December 7, 2022

Fairton’s new rail hub is on track

Breaking ground on the site of the new Fairton rail hub were (left to right) Mark Wareing, KiwiRail’s Alan Piper and Ashburton Mayor Neil Brown.

First Dirt has been transformed into a project that will bring big changes to the way goods and produce are moved from the Ashburton District to market.

Rail will do the heavy lifting, moving containers from a new hub in Fairton to ports and other destinations.

The new rail hub is a joint effort between local and central government, and state and private enterprise, and led by Fairfield Freight Hub (part of the Wareing Group); it will cost around $14 million.

Ashburton District Council donated $2.33 million for its share of the project and agreed to loan another $3 million; The government gave $2 million.

Mayor Neil Brown said relocating the rail hub to Fairton would see the end of trains stop in the city’s CBD and block level crossings while carriages were put in place.

The mayor had the honor of turning the first shovelful of ground last week on the new site, which is close to the former Fairton freezing plant, now owned by Talley’s.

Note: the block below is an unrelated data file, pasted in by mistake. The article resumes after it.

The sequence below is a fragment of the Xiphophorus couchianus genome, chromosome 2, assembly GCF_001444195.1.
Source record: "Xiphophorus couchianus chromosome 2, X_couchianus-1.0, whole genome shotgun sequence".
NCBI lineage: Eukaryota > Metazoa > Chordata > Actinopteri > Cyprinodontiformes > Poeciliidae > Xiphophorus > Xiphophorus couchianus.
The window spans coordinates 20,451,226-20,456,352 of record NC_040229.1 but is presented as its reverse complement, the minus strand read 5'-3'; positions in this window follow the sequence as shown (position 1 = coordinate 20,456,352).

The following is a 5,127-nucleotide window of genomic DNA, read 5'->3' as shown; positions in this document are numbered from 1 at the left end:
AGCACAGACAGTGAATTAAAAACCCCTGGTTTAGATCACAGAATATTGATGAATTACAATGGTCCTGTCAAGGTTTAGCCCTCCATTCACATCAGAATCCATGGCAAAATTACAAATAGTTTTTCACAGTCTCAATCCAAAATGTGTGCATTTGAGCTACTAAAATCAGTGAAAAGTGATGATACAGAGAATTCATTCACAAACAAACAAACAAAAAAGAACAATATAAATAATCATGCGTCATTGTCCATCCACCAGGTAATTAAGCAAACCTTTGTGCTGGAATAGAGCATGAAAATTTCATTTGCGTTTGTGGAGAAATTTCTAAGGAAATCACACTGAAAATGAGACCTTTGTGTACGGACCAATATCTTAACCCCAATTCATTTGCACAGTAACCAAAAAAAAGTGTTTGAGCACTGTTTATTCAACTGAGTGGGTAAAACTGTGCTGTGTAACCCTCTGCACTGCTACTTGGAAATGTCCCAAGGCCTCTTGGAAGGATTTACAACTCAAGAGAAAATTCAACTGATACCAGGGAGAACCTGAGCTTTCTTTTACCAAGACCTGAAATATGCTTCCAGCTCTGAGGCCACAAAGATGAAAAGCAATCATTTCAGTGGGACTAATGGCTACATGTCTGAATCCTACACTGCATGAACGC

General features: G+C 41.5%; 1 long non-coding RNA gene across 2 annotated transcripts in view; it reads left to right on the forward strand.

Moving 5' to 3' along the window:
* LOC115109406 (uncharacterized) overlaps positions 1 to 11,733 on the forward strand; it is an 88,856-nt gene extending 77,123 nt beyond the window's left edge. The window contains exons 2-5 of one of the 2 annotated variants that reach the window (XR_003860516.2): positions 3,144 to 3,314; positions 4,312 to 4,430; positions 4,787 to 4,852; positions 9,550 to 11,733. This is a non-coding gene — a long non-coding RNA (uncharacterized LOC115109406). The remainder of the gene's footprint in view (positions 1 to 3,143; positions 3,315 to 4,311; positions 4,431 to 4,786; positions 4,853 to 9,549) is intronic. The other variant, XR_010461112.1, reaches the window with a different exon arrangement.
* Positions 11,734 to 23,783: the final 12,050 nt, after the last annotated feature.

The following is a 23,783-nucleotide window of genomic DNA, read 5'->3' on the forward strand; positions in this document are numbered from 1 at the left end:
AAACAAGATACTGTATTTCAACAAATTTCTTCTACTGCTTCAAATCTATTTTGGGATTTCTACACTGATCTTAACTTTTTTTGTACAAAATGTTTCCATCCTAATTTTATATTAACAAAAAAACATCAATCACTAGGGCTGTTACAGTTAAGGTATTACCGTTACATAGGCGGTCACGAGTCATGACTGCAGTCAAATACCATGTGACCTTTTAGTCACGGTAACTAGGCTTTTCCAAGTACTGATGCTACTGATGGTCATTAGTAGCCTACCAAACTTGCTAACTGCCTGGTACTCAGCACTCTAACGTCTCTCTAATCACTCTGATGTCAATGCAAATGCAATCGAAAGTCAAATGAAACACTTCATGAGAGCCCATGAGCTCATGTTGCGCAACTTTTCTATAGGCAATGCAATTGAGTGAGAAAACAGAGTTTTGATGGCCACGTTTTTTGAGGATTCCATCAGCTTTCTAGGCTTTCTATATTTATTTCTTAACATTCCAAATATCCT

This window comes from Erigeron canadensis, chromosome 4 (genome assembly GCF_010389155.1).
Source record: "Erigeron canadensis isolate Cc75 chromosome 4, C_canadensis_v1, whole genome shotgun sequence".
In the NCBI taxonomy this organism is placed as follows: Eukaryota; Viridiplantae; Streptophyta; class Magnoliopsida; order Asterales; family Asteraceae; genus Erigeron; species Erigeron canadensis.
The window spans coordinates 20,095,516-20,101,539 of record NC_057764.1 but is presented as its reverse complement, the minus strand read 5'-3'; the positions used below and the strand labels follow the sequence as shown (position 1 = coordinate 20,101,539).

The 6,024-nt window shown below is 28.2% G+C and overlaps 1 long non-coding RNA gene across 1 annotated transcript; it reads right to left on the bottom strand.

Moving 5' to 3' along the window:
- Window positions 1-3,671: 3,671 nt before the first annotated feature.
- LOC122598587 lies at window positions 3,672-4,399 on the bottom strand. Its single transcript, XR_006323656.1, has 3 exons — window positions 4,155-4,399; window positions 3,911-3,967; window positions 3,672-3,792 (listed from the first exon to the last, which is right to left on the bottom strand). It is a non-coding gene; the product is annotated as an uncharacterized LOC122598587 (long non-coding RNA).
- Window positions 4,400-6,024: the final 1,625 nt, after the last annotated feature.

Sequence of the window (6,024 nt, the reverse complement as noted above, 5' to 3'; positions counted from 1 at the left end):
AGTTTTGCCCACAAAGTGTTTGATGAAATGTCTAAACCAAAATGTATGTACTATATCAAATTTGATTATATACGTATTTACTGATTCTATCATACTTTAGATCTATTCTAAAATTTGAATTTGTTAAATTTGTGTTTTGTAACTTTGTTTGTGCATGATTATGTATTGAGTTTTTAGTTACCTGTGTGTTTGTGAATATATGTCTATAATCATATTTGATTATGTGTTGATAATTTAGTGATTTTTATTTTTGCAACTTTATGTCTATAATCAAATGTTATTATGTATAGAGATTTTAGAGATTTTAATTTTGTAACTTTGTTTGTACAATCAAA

“I’ve waited four years for this day, since the first phone call asking for help moving the yard,” he said.

It was Mark Wareing who called him to outline plans for a collaborative enterprise that would benefit the entire district.

“Mark had a vision to get trucks off the highway and more containers off the rail. The concept ticked so many boxes…off-road trucks, off-CBD rail yard and lower carbon emissions.

“It will also complement the Council’s North East Business Park, which is just across the road, and give those businesses there the option of using rail as it will be on their doorstep. .”

The mayor said the group then sought the help of Rangitata MP Jo Luxton to rally the Department for Transport.

Fairfield Freight currently operates the Ashburton rail hub and container movements have increased from 2,000 to 6,000 per year. The goal is 20,000 per year from the new location.

Kiwirail’s executive general manager of sales and trade, Alan Piper, said these containers would move produce from farms and businesses to port more efficiently, for all farms and businesses in the district.

Rail would do the heavy lifting once the trucks bring the containers to the terminal.

“This is an outstanding example of central government, local government and private and public companies working on an issue and it’s really great. It really is the future of how we can add value to our community.

It would be similar to the railway cladding built at Synlait.

Mr Wareing said it would be great for the local economy and the area would soon be able to compete with the Rolleston business park.